What do you think of when you hear the word “research”?
Many people who are not based in a very academic setting (e.g. a university) hear the word “research” and immediately think that it will be boring, dry, confusing, esoteric, irrelevant to “real life”, or that it will take them forever to read and understand a research publication. Of course, sometimes research is like this — but it doesn’t have to be!
I work for a publisher and a key part of my role is to help our teams integrate research findings into ELT courses, materials, methods and approaches. I’m also a teacher trainer and do my best to ensure that I’m up-to-date with research findings from applied linguistics, so that the recommendations and guidance that I give teachers are sound and likely to genuinely benefit teaching and learning. My own experience is valuable, of course, but there are also many things I can learn from others, and research is particularly valuable when it leads me to question my own long-held beliefs, ultimately strengthening, changing or adapting them in the face of new evidence.
One of the challenges I face on a daily basis is how to make research interesting and engaging for the people who need or want to apply research to their daily practice, and who tend not to enjoy reading long academic texts which are often only published in journals, behind a paywall that is prohibitive for most teachers. There are many alternative ways of sharing research findings. This blog series is a collection of some of my favourites.
One way researchers can share their findings is through live online Q&A events.
This is something I’ve had the pleasure of experimenting with in the past week.
When I’m not blogging, writing papers or pursuing other hobbies (like learning the songs of common British birds – seriously!), my day job involves managing pedagogy research for Cambridge University Press (CUP).
The CUP Facebook group is very active and we recently decided to try a new event format, in which I get the pleasure of talking directly to group members about research on different aspects of ELT and responding to their questions and thoughts.
We hosted three of these events this week, inviting people to have “lunch with Laura”. The format was simple:
- I spoke for 10 minutes about research into a particular aspect of ELT;
- Attendees then had 10 minutes to ask questions or comment on how these insights related to their own teaching contexts.
Here are the recordings of this week’s Lunch With Laura events:
- Bite-sized learning (Tues 13 June 2017)
- Reading skills (Weds 14 June 2017)
- Listening skills (Thurs 15 June 2017)
I love this event format because I consider one of the best parts of my job to be the opportunity it gives me to interact with teachers across the world, learning how useful insights from linguistic research might be applied to local teachers’ practices. The online environment makes it ever easier to connect people who would never ordinarily be in dialogue with each other (for example, one teacher who attended the first event was based in a remote region of the Amazon!).
To all who may claim that “teachers aren’t interested/have little to gain from linguistic research”: these events clearly demonstrate a willingness to engage with research when it comes in a format, time and place that suit the work and life schedules of teachers. And the teachers I met online this week were clearly interested and engaged: they had creative ideas and asked good questions (not that either of these things should be surprising).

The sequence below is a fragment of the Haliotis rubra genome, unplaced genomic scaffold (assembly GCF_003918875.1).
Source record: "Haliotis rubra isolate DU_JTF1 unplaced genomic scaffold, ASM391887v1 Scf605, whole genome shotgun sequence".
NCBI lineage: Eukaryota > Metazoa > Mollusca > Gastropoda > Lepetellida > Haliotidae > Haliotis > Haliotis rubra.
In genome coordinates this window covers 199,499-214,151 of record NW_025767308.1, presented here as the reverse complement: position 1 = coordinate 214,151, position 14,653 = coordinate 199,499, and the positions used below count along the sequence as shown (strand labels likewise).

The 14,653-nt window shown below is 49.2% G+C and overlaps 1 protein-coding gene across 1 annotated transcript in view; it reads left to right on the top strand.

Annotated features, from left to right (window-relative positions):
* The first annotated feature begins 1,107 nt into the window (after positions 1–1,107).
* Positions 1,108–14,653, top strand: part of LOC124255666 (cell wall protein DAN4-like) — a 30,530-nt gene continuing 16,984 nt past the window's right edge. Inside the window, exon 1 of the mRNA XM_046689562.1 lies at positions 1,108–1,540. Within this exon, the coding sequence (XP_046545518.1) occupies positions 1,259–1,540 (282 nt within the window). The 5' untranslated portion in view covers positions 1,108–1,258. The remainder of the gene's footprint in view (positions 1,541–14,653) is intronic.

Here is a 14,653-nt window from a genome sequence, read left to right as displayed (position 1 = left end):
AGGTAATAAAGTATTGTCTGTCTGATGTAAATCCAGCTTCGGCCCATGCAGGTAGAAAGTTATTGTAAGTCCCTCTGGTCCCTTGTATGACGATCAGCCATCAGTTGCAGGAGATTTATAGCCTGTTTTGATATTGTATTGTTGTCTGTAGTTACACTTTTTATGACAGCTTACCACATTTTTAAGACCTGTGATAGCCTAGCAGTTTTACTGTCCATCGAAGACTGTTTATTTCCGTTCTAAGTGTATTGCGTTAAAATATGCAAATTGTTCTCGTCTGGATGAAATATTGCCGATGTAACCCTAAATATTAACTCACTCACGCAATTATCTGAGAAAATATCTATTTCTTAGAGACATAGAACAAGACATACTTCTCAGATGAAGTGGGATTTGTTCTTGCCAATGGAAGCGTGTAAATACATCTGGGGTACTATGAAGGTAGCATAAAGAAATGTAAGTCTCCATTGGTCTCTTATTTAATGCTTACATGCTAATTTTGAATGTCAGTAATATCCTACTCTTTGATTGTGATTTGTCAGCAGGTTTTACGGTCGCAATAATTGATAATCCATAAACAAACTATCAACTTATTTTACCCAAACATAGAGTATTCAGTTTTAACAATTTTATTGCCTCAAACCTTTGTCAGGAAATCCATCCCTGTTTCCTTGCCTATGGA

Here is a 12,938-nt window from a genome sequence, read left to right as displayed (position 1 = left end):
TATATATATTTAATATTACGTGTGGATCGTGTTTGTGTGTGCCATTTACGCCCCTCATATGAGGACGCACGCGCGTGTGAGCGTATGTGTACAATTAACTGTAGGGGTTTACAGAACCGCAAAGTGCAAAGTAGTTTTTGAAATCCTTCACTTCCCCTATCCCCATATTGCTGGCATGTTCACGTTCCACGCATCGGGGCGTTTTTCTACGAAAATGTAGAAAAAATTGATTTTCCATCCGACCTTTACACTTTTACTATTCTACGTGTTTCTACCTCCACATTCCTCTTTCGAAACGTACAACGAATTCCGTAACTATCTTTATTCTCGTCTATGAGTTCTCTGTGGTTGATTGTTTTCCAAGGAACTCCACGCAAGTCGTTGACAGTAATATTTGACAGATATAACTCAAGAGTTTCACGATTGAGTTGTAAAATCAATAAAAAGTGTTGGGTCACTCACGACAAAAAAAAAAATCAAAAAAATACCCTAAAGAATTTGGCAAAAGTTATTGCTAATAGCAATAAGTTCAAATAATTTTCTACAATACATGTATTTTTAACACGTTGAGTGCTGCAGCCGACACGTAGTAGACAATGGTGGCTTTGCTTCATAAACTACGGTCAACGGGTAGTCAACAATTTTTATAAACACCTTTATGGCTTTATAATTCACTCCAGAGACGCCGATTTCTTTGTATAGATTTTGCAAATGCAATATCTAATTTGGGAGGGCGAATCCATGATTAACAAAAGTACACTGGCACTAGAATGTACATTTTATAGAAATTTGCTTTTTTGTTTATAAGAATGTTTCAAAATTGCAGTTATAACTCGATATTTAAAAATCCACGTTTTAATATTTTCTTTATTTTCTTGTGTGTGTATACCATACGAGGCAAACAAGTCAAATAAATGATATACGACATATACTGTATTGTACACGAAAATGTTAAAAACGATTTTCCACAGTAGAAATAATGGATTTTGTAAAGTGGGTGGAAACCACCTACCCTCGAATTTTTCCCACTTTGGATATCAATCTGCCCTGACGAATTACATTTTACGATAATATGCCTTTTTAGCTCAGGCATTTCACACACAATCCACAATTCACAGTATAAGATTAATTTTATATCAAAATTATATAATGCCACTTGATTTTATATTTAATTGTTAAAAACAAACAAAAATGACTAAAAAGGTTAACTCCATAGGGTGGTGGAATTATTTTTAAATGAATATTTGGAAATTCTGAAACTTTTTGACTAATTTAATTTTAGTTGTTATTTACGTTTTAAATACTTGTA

Live Q&A events like this overcome many of the challenges facing teachers when engaging with research:
- the events are free to attend;
- a recording is available later if you are teaching/sleeping/otherwise engaged during the event (although of course this means you’d miss the chance to participate in the Q&A section of the event);
- you can join from anywhere in the world provided you have an internet connection;
- you have the opportunity to speak directly to the presenter, who may well be a leading expert in their field (though in this particular case, I should clarify that I was presenting the findings of others’ research);
- but you are not obliged to ask questions or volunteer comments, so can simply listen, observe and reflect, if that approach suits you better;
- there are no slides or similar ‘clutter’, and I find this often improves audience attention.
From the perspective of the presenter (researcher), there are also benefits:
- you have the opportunity to address a live audience and see how they react to your research findings;
- an audience composed of practising teachers, not fellow researchers, may well respond in different or surprising ways that encourage you to question your assumptions or consider new avenues of enquiry;
- you challenge yourself to share research in an innovative way (as opposed to the traditional format of written academic prose);
- the format is lower-stakes than academic conference presentations or journals, allowing you space to relax, reflect and explore the main themes of your research with a (less judgmental?) audience – a particularly good thing for early-career researchers.
And in terms of general clarity and quality of presentation:
- the format does not allow for any slides, forcing the speaker to be self-disciplined and clear in their verbal presentation of information (though of course you can refer to written notes – I certainly did!);
- keeping to a very restricted time limit, much like a pop-up presentation, also imposes the discipline of synthesising, prioritising and summarising the key points;
- the inclusion of Q&A at the end, unlike the basic pop-up format, holds the speaker to account for the points they’ve made! Audience members can challenge (or support) the ideas and/or data which are shared and expect a response.
I’d encourage any researcher to have a go at a live Q&A event – and of course, please share the link here so we can all join in!